Monday, February 15, 2016 Road Junkies 0 Comments

PLAINS, Georgia —When we learned last month that our sister-in-law Kathy and our nephew Steven planned to attend former President Jimmy Carter’s Sunday School lesson for President’s Day weekend, we decided to tag along.  Since he shares Carter's October 1 birthday, Steven feels a special connection with Georgia’s only native son to occupy the White House, so attending one of Carter’s Sunday School lessons has long been on Steven’s To Do list.

The announcement that the 91-year-old Carter had been diagnosed with Stage IV cancer renewed public interest in his Sunday School lessons.  For most people, a Sunday morning visit to tiny Maranatha (mair’-en-ath’-eh) Baptist Church in Plains, Georgia, is their best opportunity for a personal encounter with a United States President.  Suddenly reminded of the aging statesman's mortality, more than 1,000 people showed up in Plains on the Sunday following the cancer revelation, many sleeping in their cars in the church parking lot.

Steven chilling in Plains
Attendance has abated slightly since that August weekend, but a multitude of guests continue to flock to Plains to show their respect and affection for the ailing former President—usually more than the church's 300-seat sanctuary (and the 100-seat overflow room) can accommodate.  As they always do, the good people who post reviews on Trip Advisor offered valuable insight into the logistics of how this small town (pop. 755) manages arrivals from around the world.  Because visitors are admitted on a first-come, first-served basis, as the church web site noted, reviewers recommended arriving two hours or more before the building opens at 7:30 a.m.  One person from Illinois reported getting to the church at 4:45 a.m. and getting in line behind others who had arrived before him.

But the hidden gem in this mine of information was the report that those who are staying in one of the seven guest rooms at the local Plains Historic Inn ( are invited to attend Sunday School as guests of the innkeeper, Jan Williams.  Not only is this retired fourth grade teacher, affectionately known as "Ms. Jan," a member of the church, she is also the drill sergeant who commands the weekly Sunday School crowds.  Ms. Jan's word is law in this setting, and if you are her guest at Maranatha Baptist, you will enjoy the rare privilege of reserved seats in the sanctuary.  Though weekend nights are booked for the next six months, we were able to secure a room for Monday night, which came with the same Sunday School seating—because Ms. Jan decided it would.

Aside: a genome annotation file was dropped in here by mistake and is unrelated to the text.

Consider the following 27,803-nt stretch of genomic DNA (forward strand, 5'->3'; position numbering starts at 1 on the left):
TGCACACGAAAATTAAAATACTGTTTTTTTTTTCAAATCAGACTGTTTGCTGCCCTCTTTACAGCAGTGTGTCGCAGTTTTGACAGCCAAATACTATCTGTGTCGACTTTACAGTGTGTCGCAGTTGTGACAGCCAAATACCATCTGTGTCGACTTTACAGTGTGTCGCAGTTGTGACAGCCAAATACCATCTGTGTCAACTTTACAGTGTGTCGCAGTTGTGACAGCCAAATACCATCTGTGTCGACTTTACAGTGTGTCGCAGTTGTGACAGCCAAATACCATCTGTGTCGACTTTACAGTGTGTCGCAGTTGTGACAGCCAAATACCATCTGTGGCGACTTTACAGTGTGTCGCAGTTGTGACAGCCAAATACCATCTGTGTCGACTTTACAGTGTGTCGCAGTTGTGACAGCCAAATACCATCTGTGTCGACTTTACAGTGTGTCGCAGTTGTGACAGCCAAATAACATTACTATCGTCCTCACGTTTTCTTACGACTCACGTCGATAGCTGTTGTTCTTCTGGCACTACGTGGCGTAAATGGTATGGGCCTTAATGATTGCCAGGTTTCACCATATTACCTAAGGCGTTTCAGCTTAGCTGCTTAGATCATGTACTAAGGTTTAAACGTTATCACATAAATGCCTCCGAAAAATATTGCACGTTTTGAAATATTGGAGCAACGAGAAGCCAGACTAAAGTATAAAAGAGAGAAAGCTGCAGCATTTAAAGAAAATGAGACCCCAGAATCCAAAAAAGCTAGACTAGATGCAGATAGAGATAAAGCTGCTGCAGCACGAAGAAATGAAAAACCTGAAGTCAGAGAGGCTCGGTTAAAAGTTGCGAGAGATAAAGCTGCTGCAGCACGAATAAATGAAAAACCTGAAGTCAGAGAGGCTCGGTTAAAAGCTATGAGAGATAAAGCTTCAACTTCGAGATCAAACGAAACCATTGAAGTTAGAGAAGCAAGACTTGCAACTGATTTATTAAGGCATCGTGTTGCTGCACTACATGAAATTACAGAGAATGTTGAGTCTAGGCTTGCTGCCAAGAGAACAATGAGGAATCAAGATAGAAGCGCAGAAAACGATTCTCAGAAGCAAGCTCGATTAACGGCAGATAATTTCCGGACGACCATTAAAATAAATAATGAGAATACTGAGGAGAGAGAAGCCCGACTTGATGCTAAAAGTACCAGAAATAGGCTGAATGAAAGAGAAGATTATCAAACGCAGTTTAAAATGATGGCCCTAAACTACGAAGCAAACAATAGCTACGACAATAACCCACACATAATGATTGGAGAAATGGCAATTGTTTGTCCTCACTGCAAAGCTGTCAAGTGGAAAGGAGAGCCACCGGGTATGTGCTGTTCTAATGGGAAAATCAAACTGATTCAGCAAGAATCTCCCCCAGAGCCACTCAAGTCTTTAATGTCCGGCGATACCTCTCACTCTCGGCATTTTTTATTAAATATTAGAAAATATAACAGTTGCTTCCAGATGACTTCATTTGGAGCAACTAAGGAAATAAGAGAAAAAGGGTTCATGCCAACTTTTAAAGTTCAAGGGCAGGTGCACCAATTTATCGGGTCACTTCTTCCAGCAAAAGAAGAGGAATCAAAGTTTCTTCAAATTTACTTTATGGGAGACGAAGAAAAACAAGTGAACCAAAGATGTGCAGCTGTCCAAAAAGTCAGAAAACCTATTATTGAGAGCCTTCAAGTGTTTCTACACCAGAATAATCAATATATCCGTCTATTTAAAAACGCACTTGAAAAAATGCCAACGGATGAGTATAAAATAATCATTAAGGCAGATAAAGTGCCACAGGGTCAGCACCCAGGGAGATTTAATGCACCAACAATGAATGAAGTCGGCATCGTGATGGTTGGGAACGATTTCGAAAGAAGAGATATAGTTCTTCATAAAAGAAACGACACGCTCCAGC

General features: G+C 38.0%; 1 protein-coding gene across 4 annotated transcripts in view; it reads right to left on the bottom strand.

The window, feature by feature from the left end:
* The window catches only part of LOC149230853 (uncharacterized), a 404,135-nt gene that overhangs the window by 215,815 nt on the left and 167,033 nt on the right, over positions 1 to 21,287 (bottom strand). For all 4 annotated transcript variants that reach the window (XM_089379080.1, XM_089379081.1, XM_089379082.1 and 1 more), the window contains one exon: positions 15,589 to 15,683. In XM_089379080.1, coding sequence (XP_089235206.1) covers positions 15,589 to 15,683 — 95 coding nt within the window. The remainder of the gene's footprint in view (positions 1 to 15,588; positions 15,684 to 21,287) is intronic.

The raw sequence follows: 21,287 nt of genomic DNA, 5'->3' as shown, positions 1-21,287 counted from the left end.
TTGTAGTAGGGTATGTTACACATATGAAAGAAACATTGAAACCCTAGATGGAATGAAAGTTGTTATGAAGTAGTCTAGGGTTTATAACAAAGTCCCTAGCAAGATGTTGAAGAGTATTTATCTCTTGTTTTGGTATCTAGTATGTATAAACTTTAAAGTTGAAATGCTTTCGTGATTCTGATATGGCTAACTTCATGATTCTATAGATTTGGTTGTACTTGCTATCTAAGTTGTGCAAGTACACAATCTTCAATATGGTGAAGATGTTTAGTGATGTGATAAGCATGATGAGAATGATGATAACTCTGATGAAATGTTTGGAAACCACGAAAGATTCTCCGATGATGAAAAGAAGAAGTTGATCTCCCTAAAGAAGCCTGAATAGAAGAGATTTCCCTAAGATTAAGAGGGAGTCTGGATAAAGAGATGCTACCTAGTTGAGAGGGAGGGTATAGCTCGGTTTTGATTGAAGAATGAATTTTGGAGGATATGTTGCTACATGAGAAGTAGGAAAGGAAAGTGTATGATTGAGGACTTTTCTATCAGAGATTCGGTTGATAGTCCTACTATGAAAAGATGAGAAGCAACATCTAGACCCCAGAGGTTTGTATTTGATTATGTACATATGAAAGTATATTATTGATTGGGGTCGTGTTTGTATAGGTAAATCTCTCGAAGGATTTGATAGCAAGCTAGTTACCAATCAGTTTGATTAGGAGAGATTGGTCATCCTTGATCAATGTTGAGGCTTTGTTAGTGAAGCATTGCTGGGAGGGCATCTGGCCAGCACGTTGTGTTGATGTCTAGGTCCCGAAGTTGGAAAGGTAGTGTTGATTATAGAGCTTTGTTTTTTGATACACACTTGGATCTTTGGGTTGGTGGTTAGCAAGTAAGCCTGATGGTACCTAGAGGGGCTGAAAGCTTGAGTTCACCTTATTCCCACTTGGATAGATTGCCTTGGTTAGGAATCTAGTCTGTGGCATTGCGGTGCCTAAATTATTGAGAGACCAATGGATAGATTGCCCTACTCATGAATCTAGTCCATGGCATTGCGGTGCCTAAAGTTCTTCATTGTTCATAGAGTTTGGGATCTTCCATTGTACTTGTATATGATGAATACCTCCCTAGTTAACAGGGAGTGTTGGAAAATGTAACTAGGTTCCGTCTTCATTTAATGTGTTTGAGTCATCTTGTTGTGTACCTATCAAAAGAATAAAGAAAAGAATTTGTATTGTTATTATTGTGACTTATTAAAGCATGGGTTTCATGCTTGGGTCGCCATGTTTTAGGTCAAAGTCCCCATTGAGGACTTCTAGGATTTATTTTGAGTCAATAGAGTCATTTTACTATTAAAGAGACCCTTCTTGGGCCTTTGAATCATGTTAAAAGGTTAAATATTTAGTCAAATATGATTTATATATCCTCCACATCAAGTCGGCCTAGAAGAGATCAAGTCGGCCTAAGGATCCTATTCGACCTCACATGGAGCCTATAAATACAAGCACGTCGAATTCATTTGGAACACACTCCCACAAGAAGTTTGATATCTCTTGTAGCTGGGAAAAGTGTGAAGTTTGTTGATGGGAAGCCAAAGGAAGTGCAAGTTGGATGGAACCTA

Right in the heart of Main Street, Ms. Jan's inn
After Kathy and Steven spent Friday night in Peachtree City, we launched our Carter weekend on Saturday with the two and a half hour drive to Plains.  Our reservation for the weekend was at the Windsor Hotel, a restored 1892 Victorian edifice that takes up most of a city block in nearby Americus, ten miles from Plains. With its imposing turret and a three-story lobby furnished with tufted velvet settees and lined with oak paneling and period chandeliers, the Windsor set the stage for an historic weekend.

Windsor Hotel in Americus
Arriving with plenty of time for sightseeing, we drove the short distance to Plains and visited the Jimmy Carter National Historic Site, a National Park Service entity comprised of the former Plains High School, Carter's boyhood home and family farm, and the railroad depot which served as his campaign headquarters.  Closed in 1979 as county schools were consolidated, the high school that both Jimmy and Rosalynn Carter attended was repurposed by the NPS to serve as the visitor center and museum for the historic site.

The old high school which now serves as a museum